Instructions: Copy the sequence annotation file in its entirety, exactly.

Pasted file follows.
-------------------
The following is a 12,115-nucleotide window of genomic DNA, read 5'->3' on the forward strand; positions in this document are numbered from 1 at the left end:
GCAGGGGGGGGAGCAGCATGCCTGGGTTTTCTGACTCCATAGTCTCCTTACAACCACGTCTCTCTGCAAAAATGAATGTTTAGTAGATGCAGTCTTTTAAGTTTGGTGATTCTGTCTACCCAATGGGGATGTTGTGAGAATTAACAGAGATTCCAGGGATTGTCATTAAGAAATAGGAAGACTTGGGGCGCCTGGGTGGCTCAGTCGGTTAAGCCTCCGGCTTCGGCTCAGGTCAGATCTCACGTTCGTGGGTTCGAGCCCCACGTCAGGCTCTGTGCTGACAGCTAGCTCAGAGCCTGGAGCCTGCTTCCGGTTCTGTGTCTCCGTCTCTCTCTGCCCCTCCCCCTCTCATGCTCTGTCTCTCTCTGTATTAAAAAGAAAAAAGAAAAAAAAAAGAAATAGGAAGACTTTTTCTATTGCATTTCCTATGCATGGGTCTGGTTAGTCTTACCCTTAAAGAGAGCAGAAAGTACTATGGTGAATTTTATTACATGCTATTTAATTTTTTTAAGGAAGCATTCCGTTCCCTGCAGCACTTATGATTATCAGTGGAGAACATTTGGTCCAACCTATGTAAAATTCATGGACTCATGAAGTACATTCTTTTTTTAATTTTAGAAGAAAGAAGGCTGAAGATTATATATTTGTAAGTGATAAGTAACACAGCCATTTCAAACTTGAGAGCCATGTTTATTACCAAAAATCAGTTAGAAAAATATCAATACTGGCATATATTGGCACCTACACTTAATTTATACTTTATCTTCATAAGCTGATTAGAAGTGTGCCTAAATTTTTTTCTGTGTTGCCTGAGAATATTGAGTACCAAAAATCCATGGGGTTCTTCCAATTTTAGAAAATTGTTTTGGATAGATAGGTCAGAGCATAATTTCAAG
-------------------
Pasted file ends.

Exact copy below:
The following is a 12,115-nucleotide window of genomic DNA, read 5'->3' on the forward strand; positions in this document are numbered from 1 at the left end:
GCAGGGGGGGGAGCAGCATGCCTGGGTTTTCTGACTCCATAGTCTCCTTACAACCACGTCTCTCTGCAAAAATGAATGTTTAGTAGATGCAGTCTTTTAAGTTTGGTGATTCTGTCTACCCAATGGGGATGTTGTGAGAATTAACAGAGATTCCAGGGATTGTCATTAAGAAATAGGAAGACTTGGGGCGCCTGGGTGGCTCAGTCGGTTAAGCCTCCGGCTTCGGCTCAGGTCAGATCTCACGTTCGTGGGTTCGAGCCCCACGTCAGGCTCTGTGCTGACAGCTAGCTCAGAGCCTGGAGCCTGCTTCCGGTTCTGTGTCTCCGTCTCTCTCTGCCCCTCCCCCTCTCATGCTCTGTCTCTCTCTGTATTAAAAAGAAAAAAGAAAAAAAAAAGAAATAGGAAGACTTTTTCTATTGCATTTCCTATGCATGGGTCTGGTTAGTCTTACCCTTAAAGAGAGCAGAAAGTACTATGGTGAATTTTATTACATGCTATTTAATTTTTTTAAGGAAGCATTCCGTTCCCTGCAGCACTTATGATTATCAGTGGAGAACATTTGGTCCAACCTATGTAAAATTCATGGACTCATGAAGTACATTCTTTTTTTAATTTTAGAAGAAAGAAGGCTGAAGATTATATATTTGTAAGTGATAAGTAACACAGCCATTTCAAACTTGAGAGCCATGTTTATTACCAAAAATCAGTTAGAAAAATATCAATACTGGCATATATTGGCACCTACACTTAATTTATACTTTATCTTCATAAGCTGATTAGAAGTGTGCCTAAATTTTTTTCTGTGTTGCCTGAGAATATTGAGTACCAAAAATCCATGGGGTTCTTCCAATTTTAGAAAATTGTTTTGGATAGATAGGTCAGAGCATAATTTCAAG